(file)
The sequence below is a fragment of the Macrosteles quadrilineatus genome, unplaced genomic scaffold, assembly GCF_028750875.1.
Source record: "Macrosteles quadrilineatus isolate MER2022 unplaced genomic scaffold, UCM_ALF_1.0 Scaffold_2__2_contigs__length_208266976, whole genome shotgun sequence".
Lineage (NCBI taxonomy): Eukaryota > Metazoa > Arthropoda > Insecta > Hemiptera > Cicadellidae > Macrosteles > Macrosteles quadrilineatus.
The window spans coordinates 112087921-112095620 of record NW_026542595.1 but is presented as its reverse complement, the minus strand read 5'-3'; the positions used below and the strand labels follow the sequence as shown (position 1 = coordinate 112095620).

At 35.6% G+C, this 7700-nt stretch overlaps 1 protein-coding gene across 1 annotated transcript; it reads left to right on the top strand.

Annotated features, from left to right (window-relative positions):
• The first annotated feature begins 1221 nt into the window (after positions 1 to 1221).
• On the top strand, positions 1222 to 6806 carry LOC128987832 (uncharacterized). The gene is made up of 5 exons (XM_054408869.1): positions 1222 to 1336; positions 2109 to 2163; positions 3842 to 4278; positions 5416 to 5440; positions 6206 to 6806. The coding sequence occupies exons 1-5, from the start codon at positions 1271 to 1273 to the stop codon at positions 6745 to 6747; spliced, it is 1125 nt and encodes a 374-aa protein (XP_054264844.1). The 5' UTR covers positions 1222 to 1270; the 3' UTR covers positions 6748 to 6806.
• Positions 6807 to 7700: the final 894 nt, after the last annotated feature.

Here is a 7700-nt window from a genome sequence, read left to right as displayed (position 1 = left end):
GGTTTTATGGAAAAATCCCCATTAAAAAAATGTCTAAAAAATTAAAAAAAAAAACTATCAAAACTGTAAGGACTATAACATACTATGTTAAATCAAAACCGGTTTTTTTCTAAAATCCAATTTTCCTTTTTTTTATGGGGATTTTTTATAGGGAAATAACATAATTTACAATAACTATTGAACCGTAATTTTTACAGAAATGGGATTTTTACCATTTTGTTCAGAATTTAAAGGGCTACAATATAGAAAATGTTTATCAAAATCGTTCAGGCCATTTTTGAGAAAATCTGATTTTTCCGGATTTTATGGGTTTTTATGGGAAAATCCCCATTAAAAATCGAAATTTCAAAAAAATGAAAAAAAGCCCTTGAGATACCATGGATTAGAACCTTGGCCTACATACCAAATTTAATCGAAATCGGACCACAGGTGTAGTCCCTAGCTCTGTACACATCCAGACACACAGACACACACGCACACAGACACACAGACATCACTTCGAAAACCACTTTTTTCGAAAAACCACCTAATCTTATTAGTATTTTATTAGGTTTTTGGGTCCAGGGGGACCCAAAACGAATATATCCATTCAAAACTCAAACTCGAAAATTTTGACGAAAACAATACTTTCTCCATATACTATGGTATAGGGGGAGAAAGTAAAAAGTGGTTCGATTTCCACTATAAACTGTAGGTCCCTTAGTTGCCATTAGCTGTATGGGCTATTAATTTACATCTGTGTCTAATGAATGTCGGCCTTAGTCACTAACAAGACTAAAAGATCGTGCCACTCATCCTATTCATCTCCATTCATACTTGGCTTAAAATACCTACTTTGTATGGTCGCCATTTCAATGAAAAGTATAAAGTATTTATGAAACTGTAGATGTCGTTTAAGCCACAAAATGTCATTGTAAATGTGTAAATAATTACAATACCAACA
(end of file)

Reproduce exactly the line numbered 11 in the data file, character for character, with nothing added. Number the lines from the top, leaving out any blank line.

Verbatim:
GGTTTTATGGAAAAATCCCCATTAAAAAAATGTCTAAAAAATTAAAAAAAAAAACTATCAAAACTGTAAGGACTATAACATACTATGTTAAATCAAAACCGGTTTTTTTCTAAAATCCAATTTTCCTTTTTTTTATGGGGATTTTTTATAGGGAAATAACATAATTTACAATAACTATTGAACCGTAATTTTTACAGAAATGGGATTTTTACCATTTTGTTCAGAATTTAAAGGGCTACAATATAGAAAATGTTTATCAAAATCGTTCAGGCCATTTTTGAGAAAATCTGATTTTTCCGGATTTTATGGGTTTTTATGGGAAAATCCCCATTAAAAATCGAAATTTCAAAAAAATGAAAAAAAGCCCTTGAGATACCATGGATTAGAACCTTGGCCTACATACCAAATTTAATCGAAATCGGACCACAGGTGTAGTCCCTAGCTCTGTACACATCCAGACACACAGACACACACGCACACAGACACACAGACATCACTTCGAAAACCACTTTTTTCGAAAAACCACCTAATCTTATTAGTATTTTATTAGGTTTTTGGGTCCAGGGGGACCCAAAACGAATATATCCATTCAAAACTCAAACTCGAAAATTTTGACGAAAACAATACTTTCTCCATATACTATGGTATAGGGGGAGAAAGTAAAAAGTGGTTCGATTTCCACTATAAACTGTAGGTCCCTTAGTTGCCATTAGCTGTATGGGCTATTAATTTACATCTGTGTCTAATGAATGTCGGCCTTAGTCACTAACAAGACTAAAAGATCGTGCCACTCATCCTATTCATCTCCATTCATACTTGGCTTAAAATACCTACTTTGTATGGTCGCCATTTCAATGAAAAGTATAAAGTATTTATGAAACTGTAGATGTCGTTTAAGCCACAAAATGTCATTGTAAATGTGTAAATAATTACAATACCAACA